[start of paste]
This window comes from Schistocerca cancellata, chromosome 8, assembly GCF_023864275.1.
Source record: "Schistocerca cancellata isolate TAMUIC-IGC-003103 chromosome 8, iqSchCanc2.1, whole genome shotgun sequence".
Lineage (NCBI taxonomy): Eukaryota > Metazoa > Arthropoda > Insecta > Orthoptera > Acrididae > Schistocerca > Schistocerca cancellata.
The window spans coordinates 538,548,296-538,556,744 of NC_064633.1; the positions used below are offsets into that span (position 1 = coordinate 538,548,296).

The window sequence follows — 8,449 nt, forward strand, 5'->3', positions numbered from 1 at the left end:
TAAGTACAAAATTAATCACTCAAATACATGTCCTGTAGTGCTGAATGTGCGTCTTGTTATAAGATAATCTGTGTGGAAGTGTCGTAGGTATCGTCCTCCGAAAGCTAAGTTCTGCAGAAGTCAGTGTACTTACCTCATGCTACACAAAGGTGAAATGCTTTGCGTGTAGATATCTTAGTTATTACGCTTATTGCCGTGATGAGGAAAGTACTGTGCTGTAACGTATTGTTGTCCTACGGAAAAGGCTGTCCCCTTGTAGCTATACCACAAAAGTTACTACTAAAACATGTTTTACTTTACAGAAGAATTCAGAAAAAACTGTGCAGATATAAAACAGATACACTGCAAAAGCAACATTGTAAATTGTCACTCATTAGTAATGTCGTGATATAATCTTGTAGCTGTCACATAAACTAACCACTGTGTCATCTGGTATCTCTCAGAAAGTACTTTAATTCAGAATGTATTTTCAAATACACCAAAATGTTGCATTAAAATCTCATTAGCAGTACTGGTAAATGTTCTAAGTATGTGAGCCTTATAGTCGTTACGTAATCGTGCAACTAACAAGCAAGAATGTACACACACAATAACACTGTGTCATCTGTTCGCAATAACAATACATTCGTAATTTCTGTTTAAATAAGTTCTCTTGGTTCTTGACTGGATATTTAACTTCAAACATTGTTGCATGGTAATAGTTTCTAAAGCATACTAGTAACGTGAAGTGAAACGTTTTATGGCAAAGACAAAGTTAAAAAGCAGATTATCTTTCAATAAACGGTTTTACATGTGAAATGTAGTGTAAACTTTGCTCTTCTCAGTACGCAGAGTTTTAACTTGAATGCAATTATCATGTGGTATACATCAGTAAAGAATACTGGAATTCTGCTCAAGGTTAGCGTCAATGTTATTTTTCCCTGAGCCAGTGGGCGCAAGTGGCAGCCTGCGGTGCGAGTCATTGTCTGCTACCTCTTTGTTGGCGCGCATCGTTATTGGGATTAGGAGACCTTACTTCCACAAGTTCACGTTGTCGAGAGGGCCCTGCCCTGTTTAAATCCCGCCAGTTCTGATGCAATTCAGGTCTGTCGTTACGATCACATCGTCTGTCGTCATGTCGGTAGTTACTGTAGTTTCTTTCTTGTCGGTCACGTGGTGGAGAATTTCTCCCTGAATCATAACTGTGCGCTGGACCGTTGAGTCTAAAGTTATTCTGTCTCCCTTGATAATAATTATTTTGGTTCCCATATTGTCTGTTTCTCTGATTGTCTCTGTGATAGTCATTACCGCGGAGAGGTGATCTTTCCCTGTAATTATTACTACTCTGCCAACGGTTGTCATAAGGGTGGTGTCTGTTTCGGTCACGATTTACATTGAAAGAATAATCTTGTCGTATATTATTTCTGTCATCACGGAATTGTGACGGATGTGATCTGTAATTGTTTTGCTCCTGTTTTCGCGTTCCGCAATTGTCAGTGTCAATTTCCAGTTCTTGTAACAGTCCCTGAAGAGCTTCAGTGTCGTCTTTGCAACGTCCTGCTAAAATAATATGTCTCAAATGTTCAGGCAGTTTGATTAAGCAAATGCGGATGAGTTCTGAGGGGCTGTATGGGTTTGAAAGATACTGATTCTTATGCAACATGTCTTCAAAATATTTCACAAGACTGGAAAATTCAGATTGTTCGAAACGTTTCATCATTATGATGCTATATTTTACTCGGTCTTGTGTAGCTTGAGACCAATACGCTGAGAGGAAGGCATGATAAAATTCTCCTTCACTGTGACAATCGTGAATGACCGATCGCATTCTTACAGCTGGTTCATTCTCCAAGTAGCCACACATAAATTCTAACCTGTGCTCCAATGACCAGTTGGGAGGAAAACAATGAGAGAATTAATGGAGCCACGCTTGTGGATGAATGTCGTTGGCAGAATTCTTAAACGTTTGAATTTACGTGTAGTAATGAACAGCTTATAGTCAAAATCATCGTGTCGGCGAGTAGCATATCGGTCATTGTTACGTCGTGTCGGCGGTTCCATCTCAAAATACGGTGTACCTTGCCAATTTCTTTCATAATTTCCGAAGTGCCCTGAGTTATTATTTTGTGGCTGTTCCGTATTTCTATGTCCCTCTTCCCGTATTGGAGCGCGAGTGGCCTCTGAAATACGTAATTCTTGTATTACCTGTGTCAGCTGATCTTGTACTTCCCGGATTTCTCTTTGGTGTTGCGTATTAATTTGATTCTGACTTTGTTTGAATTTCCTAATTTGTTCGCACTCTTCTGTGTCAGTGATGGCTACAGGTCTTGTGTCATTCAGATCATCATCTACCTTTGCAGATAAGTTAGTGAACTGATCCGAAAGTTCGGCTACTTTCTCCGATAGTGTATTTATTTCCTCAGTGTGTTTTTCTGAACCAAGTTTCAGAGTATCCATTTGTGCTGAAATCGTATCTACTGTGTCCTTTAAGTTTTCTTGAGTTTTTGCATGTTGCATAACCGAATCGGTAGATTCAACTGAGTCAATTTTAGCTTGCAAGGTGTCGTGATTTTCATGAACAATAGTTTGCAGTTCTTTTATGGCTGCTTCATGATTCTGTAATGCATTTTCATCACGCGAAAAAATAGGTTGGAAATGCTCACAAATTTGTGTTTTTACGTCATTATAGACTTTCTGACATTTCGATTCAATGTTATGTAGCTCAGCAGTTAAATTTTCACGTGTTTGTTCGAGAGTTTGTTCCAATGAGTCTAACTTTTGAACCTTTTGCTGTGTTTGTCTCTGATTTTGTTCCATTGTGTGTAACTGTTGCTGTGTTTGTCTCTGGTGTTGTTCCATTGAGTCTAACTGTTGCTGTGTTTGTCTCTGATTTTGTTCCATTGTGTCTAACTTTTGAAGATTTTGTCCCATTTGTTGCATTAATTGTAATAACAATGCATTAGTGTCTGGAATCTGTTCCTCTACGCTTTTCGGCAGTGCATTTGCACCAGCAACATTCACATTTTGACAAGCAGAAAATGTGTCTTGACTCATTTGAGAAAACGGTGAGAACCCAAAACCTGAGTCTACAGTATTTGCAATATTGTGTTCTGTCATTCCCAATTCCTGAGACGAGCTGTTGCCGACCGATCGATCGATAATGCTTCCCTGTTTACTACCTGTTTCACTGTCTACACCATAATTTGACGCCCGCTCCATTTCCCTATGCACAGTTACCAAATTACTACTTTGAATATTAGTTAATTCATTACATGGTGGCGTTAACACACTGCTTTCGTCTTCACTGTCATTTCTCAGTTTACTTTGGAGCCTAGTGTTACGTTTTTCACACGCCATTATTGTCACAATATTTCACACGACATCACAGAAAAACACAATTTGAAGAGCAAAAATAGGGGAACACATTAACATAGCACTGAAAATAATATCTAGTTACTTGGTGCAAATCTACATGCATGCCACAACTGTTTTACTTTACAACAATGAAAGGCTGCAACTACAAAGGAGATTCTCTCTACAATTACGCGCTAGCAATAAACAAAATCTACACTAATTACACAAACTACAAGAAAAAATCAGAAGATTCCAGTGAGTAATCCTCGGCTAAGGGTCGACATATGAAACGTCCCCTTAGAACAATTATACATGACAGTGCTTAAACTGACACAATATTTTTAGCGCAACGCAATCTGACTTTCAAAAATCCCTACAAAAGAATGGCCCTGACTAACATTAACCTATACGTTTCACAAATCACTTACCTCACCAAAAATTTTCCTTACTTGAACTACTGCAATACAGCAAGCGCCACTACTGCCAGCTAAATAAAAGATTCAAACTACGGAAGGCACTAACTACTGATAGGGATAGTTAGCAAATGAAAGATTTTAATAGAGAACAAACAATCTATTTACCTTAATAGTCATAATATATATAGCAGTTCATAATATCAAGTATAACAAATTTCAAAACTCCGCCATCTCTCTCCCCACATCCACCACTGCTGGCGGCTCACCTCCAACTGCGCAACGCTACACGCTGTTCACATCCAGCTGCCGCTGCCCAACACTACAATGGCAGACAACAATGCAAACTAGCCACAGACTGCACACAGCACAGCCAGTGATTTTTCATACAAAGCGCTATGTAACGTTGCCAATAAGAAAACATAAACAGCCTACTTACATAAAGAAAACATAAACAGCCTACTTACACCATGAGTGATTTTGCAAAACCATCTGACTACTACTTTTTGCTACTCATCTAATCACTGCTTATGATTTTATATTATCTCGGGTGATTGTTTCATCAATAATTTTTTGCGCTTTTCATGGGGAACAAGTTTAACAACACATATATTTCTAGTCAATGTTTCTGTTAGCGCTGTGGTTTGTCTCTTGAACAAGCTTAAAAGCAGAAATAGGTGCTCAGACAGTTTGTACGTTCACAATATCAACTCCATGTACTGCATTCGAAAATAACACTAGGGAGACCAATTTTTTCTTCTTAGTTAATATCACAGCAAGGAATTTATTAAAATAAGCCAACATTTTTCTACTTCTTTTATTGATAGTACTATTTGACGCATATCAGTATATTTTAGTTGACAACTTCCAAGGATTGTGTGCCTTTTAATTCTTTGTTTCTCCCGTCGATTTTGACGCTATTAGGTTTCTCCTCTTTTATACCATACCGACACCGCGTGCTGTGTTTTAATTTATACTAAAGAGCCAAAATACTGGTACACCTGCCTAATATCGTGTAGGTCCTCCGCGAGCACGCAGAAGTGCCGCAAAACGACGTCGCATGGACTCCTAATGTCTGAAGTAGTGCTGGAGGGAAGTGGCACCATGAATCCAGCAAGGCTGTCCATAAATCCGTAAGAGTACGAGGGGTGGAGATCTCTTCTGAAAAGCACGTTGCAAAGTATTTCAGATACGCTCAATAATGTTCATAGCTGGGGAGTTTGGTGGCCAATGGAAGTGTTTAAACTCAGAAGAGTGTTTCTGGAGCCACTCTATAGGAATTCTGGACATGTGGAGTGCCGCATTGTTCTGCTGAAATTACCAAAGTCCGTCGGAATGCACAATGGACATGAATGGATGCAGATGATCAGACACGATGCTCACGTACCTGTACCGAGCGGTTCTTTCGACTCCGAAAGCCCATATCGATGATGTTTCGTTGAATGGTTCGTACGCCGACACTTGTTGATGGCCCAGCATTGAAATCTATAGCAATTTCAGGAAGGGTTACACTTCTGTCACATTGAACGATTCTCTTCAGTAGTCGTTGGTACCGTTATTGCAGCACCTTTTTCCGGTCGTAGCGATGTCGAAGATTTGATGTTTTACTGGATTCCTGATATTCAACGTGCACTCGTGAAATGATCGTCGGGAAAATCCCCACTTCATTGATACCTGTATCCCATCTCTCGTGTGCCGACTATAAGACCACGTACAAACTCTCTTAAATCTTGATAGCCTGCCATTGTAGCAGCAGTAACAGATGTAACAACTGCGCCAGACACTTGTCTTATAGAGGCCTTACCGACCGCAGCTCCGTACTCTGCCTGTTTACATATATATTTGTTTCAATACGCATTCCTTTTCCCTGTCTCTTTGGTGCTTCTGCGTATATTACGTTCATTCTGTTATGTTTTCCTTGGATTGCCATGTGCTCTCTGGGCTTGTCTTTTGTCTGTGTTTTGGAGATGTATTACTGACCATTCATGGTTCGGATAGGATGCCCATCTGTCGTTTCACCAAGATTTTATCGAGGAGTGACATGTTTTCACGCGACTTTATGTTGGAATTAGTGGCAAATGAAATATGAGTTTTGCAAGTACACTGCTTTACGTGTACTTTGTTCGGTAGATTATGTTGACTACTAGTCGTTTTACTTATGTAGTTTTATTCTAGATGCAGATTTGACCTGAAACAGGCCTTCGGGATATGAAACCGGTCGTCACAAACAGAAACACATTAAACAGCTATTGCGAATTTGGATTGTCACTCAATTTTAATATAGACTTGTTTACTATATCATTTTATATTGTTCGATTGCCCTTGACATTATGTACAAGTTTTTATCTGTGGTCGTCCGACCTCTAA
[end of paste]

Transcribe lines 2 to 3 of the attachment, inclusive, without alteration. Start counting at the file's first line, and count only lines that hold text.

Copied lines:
Source record: "Schistocerca cancellata isolate TAMUIC-IGC-003103 chromosome 8, iqSchCanc2.1, whole genome shotgun sequence".
Lineage (NCBI taxonomy): Eukaryota > Metazoa > Arthropoda > Insecta > Orthoptera > Acrididae > Schistocerca > Schistocerca cancellata.